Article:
National Geographic News
A Mars rover scoops soil.

NASA's Mars rover Curiosity scoops soil in October.

Image courtesy MSSS/Caltech/NASA

A magnified view of sand grains collected by a Mars rover.

A magnified view of sand grains collected by Curiosity. Image courtesy MSSS/Caltech/NASA

Marc Kaufman

for National Geographic News

Published December 3, 2012

NASA's Mars rover Curiosity has detected several simple carbon-based organic compounds on Mars, but it remains unclear whether they were formed via earthly contamination or whether they contain only elements indigenous to the planet.

Speaking at the American Geophysical Union annual meeting in San Francisco, Curiosity mission leaders also said that the compound perchlorate—identified previously in polar Mars—appeared to also be present in Gale Crater, the site of Curiosity's exploration.

The possible discovery of organics—or carbon-based compounds bonded to hydrogen, also called hydrocarbons—could have major implications for the mission's search for more complex organic material.

It would not necessarily mean that life exists now or ever existed on Mars, but it makes the possibility of Martian life—especially long ago when the planet was wetter and warmer—somewhat greater, since available carbon is considered to be so important to all known biology.

(See "Mars Curiosity Rover Finds Proof of Flowing Water—A First.")

The announcements came after several weeks of frenzied speculation about a "major discovery" by Curiosity on Mars. But project scientist John Grotzinger said that it remains too early to know whether Martian organics have been definitely discovered or if they're byproducts of contamination brought from Earth.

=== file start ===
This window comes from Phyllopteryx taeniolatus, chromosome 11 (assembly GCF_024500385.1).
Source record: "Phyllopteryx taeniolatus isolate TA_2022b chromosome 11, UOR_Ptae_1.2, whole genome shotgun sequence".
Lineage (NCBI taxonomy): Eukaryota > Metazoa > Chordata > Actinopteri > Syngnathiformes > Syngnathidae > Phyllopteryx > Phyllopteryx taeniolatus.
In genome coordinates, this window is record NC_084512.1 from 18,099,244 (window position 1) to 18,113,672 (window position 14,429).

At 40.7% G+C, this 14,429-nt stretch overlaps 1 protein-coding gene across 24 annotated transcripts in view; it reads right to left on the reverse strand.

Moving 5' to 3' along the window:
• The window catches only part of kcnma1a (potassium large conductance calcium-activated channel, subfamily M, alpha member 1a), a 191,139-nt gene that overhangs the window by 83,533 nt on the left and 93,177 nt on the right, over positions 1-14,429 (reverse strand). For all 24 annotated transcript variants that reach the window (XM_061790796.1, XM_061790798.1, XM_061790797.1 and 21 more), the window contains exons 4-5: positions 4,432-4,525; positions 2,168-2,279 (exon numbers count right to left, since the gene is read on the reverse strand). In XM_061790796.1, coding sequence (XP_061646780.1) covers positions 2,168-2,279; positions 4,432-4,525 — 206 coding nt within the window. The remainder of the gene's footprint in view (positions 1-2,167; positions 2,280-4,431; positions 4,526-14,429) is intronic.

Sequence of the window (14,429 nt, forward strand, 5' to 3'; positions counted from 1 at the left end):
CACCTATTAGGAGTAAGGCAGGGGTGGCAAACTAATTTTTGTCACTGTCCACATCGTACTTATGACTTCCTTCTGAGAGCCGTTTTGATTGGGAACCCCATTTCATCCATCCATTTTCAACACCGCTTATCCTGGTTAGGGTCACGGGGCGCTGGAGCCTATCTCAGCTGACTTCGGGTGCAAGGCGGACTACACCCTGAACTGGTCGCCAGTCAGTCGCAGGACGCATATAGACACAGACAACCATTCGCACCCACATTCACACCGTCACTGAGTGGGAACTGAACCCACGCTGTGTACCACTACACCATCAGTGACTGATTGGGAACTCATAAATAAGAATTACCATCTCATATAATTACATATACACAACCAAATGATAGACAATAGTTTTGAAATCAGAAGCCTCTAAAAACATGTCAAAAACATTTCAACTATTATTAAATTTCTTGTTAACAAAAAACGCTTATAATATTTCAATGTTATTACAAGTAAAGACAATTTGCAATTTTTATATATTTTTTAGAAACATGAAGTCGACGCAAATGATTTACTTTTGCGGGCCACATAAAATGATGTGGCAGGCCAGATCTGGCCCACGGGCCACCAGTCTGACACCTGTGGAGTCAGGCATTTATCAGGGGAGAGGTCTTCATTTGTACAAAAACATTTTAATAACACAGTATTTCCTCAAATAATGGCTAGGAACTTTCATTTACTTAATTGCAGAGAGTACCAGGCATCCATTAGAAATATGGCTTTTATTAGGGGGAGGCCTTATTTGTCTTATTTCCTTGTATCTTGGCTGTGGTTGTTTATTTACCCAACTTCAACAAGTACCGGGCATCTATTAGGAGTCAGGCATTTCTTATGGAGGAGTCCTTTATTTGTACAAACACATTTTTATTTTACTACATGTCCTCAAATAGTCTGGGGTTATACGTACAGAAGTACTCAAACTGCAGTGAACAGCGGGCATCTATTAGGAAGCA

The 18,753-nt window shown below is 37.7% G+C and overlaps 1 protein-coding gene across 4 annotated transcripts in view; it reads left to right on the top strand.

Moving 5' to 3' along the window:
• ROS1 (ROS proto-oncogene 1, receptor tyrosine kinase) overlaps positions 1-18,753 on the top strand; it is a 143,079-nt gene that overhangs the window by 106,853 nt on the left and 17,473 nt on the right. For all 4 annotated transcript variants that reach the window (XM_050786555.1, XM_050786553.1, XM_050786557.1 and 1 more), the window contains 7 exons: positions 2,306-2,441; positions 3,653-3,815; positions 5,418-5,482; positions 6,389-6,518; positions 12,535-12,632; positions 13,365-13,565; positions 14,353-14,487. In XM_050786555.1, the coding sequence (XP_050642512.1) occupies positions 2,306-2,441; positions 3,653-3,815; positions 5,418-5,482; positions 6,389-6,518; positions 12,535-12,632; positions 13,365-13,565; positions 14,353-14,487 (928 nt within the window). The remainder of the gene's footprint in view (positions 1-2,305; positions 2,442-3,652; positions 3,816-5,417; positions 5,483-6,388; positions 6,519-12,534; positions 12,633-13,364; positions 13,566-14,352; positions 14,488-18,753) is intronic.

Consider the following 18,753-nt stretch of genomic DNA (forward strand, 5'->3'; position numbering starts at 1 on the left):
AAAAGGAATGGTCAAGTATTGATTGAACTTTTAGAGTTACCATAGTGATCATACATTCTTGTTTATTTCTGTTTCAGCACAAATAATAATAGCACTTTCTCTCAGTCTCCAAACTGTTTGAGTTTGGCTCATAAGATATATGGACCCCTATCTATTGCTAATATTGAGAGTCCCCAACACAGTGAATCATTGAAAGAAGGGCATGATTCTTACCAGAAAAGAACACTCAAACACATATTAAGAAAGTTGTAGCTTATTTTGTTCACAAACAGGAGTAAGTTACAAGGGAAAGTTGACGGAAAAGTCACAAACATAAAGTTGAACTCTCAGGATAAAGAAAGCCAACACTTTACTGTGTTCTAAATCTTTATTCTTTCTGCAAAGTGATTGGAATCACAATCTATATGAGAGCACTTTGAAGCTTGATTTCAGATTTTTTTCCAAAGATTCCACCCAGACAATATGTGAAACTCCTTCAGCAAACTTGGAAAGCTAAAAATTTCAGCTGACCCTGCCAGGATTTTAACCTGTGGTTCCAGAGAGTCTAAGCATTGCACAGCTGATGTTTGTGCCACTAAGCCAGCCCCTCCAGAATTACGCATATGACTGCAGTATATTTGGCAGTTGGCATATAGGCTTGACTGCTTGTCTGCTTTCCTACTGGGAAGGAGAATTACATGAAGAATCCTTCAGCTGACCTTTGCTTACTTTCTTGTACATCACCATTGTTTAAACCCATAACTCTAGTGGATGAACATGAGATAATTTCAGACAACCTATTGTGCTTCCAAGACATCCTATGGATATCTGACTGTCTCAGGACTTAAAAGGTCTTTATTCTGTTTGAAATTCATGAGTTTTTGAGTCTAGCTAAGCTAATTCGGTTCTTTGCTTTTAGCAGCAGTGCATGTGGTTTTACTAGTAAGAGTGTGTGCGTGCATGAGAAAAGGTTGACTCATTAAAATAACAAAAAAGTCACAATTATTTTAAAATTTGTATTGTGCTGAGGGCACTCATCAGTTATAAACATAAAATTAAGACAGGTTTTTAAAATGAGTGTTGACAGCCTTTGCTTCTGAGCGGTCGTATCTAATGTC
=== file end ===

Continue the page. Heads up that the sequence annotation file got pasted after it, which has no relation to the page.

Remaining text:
"When this data first came in, and then was confirmed in a second sample, we did have a hooting and hollering moment," he said.

"The enthusiasm we had was perhaps misunderstood. We're doing science at the pace of science, but news travels at a different speed."

Organics Detected Before on Mars

The organic compounds discovered—different combinations of carbon, hydrogen, and chlorine—are the same or similar to chlorinated organics detected in the mid-1970s by the Viking landers.

(Related: "Life on Mars Found by NASA's Viking Mission?")

At the time, the substances were written off as contamination brought from Earth, but now scientists know more about how the compounds could be formed on Mars. The big question remains whether the carbon found in the compounds is of Martian or Earthly origin.

Paul Mahaffy, the principal investigator of the instrument that may have found the simple organics—the Sample Analysis at Mars (SAM)—said that while the findings were not "definitive," they were significant and would require a great deal of further study.

Mahaffy also said the discovery came as a surprise, since the soil sample involved was hardly a prime target in the organics search. In fact, the soil was scooped primarily to clean out the rover's mobile laboratory and soil-delivery systems.